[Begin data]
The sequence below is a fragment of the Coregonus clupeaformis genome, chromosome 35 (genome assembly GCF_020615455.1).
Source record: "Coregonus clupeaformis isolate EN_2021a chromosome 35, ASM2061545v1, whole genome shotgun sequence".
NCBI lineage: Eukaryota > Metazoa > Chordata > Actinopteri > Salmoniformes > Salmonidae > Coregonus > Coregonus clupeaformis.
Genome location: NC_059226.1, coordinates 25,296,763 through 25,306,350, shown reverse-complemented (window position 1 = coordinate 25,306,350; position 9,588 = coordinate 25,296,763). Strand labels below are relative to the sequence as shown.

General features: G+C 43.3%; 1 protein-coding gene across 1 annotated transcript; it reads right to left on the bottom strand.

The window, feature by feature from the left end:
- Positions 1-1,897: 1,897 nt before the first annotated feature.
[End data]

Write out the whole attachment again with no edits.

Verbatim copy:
The sequence below is a fragment of the Coregonus clupeaformis genome, chromosome 35 (genome assembly GCF_020615455.1).
Source record: "Coregonus clupeaformis isolate EN_2021a chromosome 35, ASM2061545v1, whole genome shotgun sequence".
NCBI lineage: Eukaryota > Metazoa > Chordata > Actinopteri > Salmoniformes > Salmonidae > Coregonus > Coregonus clupeaformis.
Genome location: NC_059226.1, coordinates 25,296,763 through 25,306,350, shown reverse-complemented (window position 1 = coordinate 25,306,350; position 9,588 = coordinate 25,296,763). Strand labels below are relative to the sequence as shown.

General features: G+C 43.3%; 1 protein-coding gene across 1 annotated transcript; it reads right to left on the bottom strand.

The window, feature by feature from the left end:
- Positions 1-1,897: 1,897 nt before the first annotated feature.